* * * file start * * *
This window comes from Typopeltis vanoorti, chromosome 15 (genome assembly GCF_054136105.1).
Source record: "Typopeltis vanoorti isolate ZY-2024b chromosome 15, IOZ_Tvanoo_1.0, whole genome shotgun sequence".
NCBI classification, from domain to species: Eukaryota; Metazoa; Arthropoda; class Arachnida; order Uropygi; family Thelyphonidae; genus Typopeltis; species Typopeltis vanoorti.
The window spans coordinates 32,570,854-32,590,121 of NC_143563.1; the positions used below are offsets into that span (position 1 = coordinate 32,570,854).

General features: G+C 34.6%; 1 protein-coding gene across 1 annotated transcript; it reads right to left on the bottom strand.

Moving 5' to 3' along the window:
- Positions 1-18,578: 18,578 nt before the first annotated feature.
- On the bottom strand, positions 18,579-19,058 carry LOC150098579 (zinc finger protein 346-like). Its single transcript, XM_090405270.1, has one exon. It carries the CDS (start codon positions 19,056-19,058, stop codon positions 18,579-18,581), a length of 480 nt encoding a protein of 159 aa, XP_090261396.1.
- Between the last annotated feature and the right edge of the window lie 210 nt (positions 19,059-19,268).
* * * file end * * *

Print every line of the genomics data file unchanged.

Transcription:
This window comes from Typopeltis vanoorti, chromosome 15 (genome assembly GCF_054136105.1).
Source record: "Typopeltis vanoorti isolate ZY-2024b chromosome 15, IOZ_Tvanoo_1.0, whole genome shotgun sequence".
NCBI classification, from domain to species: Eukaryota; Metazoa; Arthropoda; class Arachnida; order Uropygi; family Thelyphonidae; genus Typopeltis; species Typopeltis vanoorti.
The window spans coordinates 32,570,854-32,590,121 of NC_143563.1; the positions used below are offsets into that span (position 1 = coordinate 32,570,854).

General features: G+C 34.6%; 1 protein-coding gene across 1 annotated transcript; it reads right to left on the bottom strand.

Moving 5' to 3' along the window:
- Positions 1-18,578: 18,578 nt before the first annotated feature.
- On the bottom strand, positions 18,579-19,058 carry LOC150098579 (zinc finger protein 346-like). Its single transcript, XM_090405270.1, has one exon. It carries the CDS (start codon positions 19,056-19,058, stop codon positions 18,579-18,581), a length of 480 nt encoding a protein of 159 aa, XP_090261396.1.
- Between the last annotated feature and the right edge of the window lie 210 nt (positions 19,059-19,268).